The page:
Bishop Barber answers God’s continuing call

Bishop Barber answers God’s continuing call
September 28
04:00 2017

Editor’s note: First of two parts.

The upcoming N.C. NAACP 74th Annual Convention in Raleigh Oct. 5-7, will be the last for Bishop Dr. William J. Barber II as the civil rights organization’s president.

“Anytime you have given a life’s commitment to something, your emotions are mixed,” he admitted during a phone interview recently. “ I started out as the president of the Youth Branch of the Washington County NAACP when I was a high school student.

“A lot has happened [since then], and I think about those moments,” Barber said, reflecting. “I never dreamed that I would have the opportunity, as an adult, to serve this particular state conference that has had such a storied history, and such an important role in the cause of civil rights.”

For 12 controversial, yet dynamic and productive years in terms of social change in the state, Dr. Barber, who is also the pastor of Greenleaf Christian Church in Goldsboro, has led what once was considered, by some, a group that meandered after the 1985 death of legendary leader, state President (and later national board chairman) Kelly Alexander Sr. of Charlotte.

“It had become a dormant and ineffective organization which had the label of being the defender of civil and constitutional rights in North Carolina for African-Americans, but had lost its will and ability to fight the critical battles which needed to be fought,” says attorney Irving Joyner, chair of the N.C. NAACP Legal Redress Committee.

But when Rev. “Billie” Barber, as some once knew him, took over as president in 2005, he brought with him a non-nonsense brand of leadership, challenging the political and social power structure statewide to heed the cries of the disenfranchised for justice and equality.

Barber ultimately created, and then led, a multi-racial, multi-generational coalition of social activists from every corner of the state, building the largest state NAACP conference in the South, making him a force to be seriously reckoned with by every political leader in North Carolina.

And he also challenged the state’s NAACP membership to be more accountable to the needs of the respective communities they serve, and not be afraid to speak truth to power by filling the streets, churches and local government meetings with a defiant energy that ultimately became a powerful, and potent political force to be reckoned with by both Democrats and Republicans.

“He was fearless because he had faith, and because he had faith, he was able to energize a mass movement that was dedicated to challenging the powerful and ruthless political leadership in North Carolina,” Joyner, also a professor at N.C.CU School of Law in Durham adds.

With an impressive history behind him of Historic Thousands on Jones Street marches and rallies; Forward Together/Moral Monday Movement demonstrations; Wake School Board protests (where he was handcuffed by police and jailed for disrupting  proceedings); several Million Voters March registration campaigns; lobbying for One Stop/Early Voting ( which ultimately helped Barack Obama win North Carolina, and the White House in 2008); the Truth and Hope statewide poverty tour; countless sermons and speeches (including at the 2016 Democratic National Convention in Philadelphia); numerous court victories against the Republican-led N.C. General Assembly to defeat voter suppression laws and schemes; and so many other accomplishments.  In an exclusive interview with the Black Press, Dr. Barber now looks back with great pride, and a little regret in some cases, at a social justice record that many say has propelled him firmly to the national, and even international stage, as he prepares to fully join the national Poor People’s campaign.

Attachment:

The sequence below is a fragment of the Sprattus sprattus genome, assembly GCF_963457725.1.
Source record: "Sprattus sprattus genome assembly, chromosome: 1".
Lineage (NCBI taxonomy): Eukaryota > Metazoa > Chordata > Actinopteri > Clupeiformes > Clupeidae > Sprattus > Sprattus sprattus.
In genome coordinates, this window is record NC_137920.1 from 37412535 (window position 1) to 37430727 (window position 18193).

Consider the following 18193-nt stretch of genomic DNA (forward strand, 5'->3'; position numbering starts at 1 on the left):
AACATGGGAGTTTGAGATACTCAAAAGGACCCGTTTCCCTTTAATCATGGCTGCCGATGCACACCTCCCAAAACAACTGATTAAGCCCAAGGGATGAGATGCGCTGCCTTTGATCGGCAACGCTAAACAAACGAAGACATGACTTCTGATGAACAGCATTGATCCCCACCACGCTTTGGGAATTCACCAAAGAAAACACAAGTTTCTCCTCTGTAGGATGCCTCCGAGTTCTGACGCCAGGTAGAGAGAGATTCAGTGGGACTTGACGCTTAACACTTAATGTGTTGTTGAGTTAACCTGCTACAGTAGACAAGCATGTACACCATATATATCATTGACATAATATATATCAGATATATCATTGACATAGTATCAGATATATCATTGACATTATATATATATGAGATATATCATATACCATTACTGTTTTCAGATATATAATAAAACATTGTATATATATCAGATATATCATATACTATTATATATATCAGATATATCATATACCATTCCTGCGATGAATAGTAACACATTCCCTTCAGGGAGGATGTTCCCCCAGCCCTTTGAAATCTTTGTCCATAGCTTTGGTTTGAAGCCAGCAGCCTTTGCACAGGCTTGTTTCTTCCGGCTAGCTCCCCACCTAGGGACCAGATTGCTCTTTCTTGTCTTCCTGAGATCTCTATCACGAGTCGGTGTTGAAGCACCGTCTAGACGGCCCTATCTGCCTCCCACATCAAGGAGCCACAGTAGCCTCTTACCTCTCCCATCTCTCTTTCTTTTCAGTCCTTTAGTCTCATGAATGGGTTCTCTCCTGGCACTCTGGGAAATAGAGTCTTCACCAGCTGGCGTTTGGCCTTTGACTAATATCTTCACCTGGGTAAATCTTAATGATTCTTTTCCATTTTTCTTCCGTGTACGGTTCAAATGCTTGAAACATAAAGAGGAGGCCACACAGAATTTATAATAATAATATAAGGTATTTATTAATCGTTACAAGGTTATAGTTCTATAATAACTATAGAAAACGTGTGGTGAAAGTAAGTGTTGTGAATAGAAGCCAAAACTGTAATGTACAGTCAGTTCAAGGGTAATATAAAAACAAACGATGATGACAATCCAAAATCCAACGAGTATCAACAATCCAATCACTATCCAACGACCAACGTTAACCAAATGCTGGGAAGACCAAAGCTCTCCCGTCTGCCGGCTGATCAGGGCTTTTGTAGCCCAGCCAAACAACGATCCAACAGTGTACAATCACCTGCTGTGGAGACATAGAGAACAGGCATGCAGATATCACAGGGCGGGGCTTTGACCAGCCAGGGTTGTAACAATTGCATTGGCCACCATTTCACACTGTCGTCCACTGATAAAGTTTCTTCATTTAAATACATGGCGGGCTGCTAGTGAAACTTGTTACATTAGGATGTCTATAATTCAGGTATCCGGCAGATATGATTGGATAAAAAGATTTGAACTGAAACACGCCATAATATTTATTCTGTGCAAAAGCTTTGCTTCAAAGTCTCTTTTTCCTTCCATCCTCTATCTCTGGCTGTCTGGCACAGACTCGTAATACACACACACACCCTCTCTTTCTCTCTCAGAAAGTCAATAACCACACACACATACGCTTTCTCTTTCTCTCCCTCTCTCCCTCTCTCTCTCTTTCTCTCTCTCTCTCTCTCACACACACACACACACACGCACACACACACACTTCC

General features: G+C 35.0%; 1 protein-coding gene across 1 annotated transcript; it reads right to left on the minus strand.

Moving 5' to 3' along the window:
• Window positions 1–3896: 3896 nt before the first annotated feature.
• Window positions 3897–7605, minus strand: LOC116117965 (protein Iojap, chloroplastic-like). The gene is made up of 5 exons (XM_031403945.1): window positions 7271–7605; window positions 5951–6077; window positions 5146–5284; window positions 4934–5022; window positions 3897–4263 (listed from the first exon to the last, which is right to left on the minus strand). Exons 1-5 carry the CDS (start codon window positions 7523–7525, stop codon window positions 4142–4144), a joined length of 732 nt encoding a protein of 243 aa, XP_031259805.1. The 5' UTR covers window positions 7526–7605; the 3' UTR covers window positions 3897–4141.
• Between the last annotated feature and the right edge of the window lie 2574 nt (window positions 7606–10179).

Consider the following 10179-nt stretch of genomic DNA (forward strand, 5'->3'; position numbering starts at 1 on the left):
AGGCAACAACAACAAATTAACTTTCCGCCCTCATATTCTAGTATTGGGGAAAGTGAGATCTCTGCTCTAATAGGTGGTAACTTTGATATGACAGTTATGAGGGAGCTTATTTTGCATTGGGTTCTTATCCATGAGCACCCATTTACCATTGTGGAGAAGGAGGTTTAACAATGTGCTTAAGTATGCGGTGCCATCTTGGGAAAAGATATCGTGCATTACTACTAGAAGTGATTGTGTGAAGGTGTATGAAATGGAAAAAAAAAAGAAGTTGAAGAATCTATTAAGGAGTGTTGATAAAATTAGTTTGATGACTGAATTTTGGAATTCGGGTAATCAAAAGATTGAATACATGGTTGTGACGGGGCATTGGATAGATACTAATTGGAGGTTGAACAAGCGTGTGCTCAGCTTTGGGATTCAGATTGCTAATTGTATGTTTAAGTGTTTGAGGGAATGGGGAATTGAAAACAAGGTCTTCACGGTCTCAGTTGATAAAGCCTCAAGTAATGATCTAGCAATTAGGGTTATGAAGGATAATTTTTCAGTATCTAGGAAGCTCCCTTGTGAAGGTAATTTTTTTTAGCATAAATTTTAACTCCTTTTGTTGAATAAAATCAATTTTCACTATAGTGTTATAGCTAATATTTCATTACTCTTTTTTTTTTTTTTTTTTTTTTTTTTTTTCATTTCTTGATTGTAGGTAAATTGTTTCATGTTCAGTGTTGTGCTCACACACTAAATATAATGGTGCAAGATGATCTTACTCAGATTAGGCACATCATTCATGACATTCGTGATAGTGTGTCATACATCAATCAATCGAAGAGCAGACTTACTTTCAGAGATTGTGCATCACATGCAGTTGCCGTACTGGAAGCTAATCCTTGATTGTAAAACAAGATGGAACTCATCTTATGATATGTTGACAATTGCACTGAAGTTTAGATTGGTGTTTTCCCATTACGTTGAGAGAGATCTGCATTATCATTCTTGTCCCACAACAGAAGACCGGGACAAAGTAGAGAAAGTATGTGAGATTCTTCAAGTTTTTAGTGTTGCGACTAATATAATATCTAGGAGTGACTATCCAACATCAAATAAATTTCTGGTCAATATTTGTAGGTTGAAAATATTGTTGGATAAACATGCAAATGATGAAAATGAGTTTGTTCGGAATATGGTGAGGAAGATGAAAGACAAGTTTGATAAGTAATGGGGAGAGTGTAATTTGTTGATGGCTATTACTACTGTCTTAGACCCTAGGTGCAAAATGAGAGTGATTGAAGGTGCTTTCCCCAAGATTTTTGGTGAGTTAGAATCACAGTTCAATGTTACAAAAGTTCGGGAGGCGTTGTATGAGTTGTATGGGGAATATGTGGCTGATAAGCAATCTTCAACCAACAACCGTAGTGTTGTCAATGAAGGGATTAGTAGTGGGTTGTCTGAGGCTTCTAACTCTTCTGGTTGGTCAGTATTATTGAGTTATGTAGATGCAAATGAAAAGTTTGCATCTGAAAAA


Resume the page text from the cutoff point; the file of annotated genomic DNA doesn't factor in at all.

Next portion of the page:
But Barber’s legacy is both sustaining, and daunting, especially for the two hopefuls vying to be elected to succeed him next week.

“Bishop Barber is a teacher,” Rev. Dr. Portia Rochelle, president of the Raleigh-Apex NAACP Branch, says. “He is one that has a vision, makes sure that you understand that vision, makes sure that you understand that vision and your place, your role and your value in making the vision come forth. So I believe that whoever succeeds … follows that role model, will do great.”

Rev. Dr. T. Anthony Spearman, N.C. NAACP Third Vice President, and senior pastor of St. Phillips AME Zion Church in Greensboro, who also seeks Dr. Barber’s seat, concurs.

“I’ve seen a great deal of merit in the work of Dr. William J. Barber II,” Rev. Spearman says, “ and want to see this movement continue [as] over the course of the 12 years that he [has] served in leadership.”

For his part, Dr. Barber, 54, born two days after the historic 1963 March on Washington in Indianapolis, Ind., says leading the fight just to “hold on” to the many civil rights gains his parents, and many others before him fought to make, has “been very sobering.”

“It’s been challenging, extraordinarily humbling, it’s been rewarding to work with the people in the state conference, and I can’t say that I won’t miss serving. I love serving, I’ve learned serving, and my greatest prayer [for] the state conference, is that if I’ve done anything that has been beneficial to this state moving forward, and helped to bring people together, that those things that were done well will be continued.”

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Cash Michaels

Cash Michaels

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